3.4 The protected person can apply to the court under rule 38.12 using the appropriate form for an adjustment to the factual elements to be made. If you are the protected person, you will need to provide an address for notification. You can decide what address to provide and it does not have to be your own home address. IF YOU ARE THE PROTECTED PERSON, AND THE ADDRESS YOU PROVIDE IS ALSO IN THE ADJUSTED PROTECTION MEASURE, THAT ADDRESS WILL BE DISCLOSED TO THE PERSON CAUSING THE RISK, BECAUSE THE PERSON CAUSING THE RISK MUST BE NOTIFIED OF THE ADJUSTMENT TO BE ABLE TO COMPLY WITH IT. When the court adjusts the facts in the protection measure the court officer must notify the person causing the risk of the adjustment in accordance with rule 38.13 (Article 11 notice). A protected person may choose not to apply for an adjustment of a protection measure that contains a specific address or location, and may choose to apply only for adjustments of the factual elements of a protection measure that do not contain such information.
Enforcement of the protection measure
3.5 If the protected person has an incoming protection measure accompanied by an Article 5 certificate from the Member State of origin and they believe the person causing the risk has disobeyed the protection measure, the protected person can apply to the court under rule 10.11 for the issue of a civil warrant for the arrest of the person causing the risk9. IF YOU ARE THE PROTECTED PERSON AND YOU BELIEVE THE PERSON CAUSING THE RISK HAS COMMITTED A CRIMINAL OFFENCE UNDER THE LAW OF ENGLAND AND WALES YOU SHOULD CONTACT THE POLICE. If this has happened, the person causing the risk may be subject to criminal punishment under the law of England and Wales.
3.6 Incoming protection measures can be enforced by the family court and the High Court in England and Wales as if they had been ordered by those courts. IF YOU ARE THE PERSON CAUSING THE RISK AND YOU DISOBEY THE PROTECTION MEASURE, YOU MAY BE HELD TO BE IN CONTEMPT OF COURT IN ENGLAND AND WALES AND YOU MAY BE IMPRISONED OR FINED. Part 10 and Part 37 of the FPR provide more information.
Application for refusal to recognise or enforce the protection measure
3.7 The person causing the risk can apply under rule 38.14 using the appropriate form for the court to refuse to recognise an incoming protection measure or to refuse to enforce it against them. Under the Protection Measures Regulation, the court will only refuse to recognise or enforce the protection measure when to do so would be "manifestly contrary to public policy" or if recognition of the incoming protection measure is "irreconcilable" with a judgment that has been given or recognised in the United Kingdom.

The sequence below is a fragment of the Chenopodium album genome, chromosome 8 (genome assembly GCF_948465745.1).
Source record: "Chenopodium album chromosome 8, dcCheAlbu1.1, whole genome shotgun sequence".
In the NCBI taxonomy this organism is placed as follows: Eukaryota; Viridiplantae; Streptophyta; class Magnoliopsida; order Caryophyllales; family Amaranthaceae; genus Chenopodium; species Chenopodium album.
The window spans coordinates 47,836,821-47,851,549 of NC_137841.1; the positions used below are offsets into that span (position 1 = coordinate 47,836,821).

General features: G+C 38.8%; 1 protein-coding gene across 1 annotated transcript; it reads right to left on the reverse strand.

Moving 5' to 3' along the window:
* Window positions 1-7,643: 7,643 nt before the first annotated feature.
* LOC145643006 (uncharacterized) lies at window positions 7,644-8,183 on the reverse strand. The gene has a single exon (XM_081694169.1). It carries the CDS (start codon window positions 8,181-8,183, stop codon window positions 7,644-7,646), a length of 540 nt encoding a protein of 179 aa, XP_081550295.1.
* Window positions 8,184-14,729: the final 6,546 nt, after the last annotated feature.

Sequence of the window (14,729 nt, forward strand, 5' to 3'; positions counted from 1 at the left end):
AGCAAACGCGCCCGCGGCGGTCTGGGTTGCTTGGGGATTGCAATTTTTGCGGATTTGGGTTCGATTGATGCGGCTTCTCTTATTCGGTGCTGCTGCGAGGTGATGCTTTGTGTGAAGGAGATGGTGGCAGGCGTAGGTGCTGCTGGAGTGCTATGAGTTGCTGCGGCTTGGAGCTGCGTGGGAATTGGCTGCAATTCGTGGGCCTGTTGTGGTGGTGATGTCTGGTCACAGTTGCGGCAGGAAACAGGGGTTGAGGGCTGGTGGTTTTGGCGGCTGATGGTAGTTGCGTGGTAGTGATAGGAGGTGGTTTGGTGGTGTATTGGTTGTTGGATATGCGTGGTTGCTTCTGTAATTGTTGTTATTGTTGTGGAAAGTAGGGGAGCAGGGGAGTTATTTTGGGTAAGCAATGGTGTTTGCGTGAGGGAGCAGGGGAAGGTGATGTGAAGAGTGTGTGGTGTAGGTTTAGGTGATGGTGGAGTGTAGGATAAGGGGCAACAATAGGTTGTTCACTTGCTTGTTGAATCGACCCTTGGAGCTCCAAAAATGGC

Suspension or withdrawal of recognition or enforcement
3.8 When a protection measure from another Member State has been suspended, limited or withdrawn in the Member State of origin or an Article 5 certificate has been withdrawn there, and an Article 14 certificate has been issued to confirm this, the protected person or the person causing the risk can apply under rule 38.15 using the appropriate form to the court in England and Wales which dealt or is dealing with the incoming protection measure to ask the court to stay, suspend or withdraw the effects of recognition or enforcement. The applicant must provide a copy of the Article 14 certificate. When the court has made orders or given directions to give effect to the Article 14 certificate the court officer will inform the other party.
4.1 All decisions made by the court in England and Wales under the Protection Measures Regulation are subject to ordinary appeal procedures. In most cases permission to appeal will be required, but there is no need to get permission to appeal a decision made by lay justices. (The issue of an Article 5 certificate is separate and cannot be appealed.) Either the protected person or the person causing the risk can seek permission to appeal using the Part 30 procedure.
- EU Regulation No 606/2013 OJ L 181/4 of 29 June 2013
- Simon Stockwell, Family and Property Law, Scottish Government, St Andrew's House, Regent Road, Edinburgh, EH1 3DG. email@example.com
0131 244 3322.
- Naomi Callaghan, Civil Justice Policy Division, Department of Justice, Massey House, Stormont Estate, Belfast BT4 3SX. Naomi.Callaghan@dojni.x.gsi.gov.uk.
- See Article 3(1) of the Protection Measures Regulation
- Variation, stay and discharge are the orders in England and Wales that generally will have the effects described in Article 14 of the Protection Measures Regulation as "suspension or withdrawal of the protection measure… suspension or limitation of its enforceability, or withdrawal of the [Article 5] certificate". This is how the change to the protection measure is described in the Article 14 certificate.
- Article 14(2).
- Article 11.
- This is a civil warrant for arrest and would lead to civil enforcement proceedings for contempt of court only, not criminal proceedings. Contempt of court can be punished by the defendant being sent to prison or fined, but it is not a criminal offence.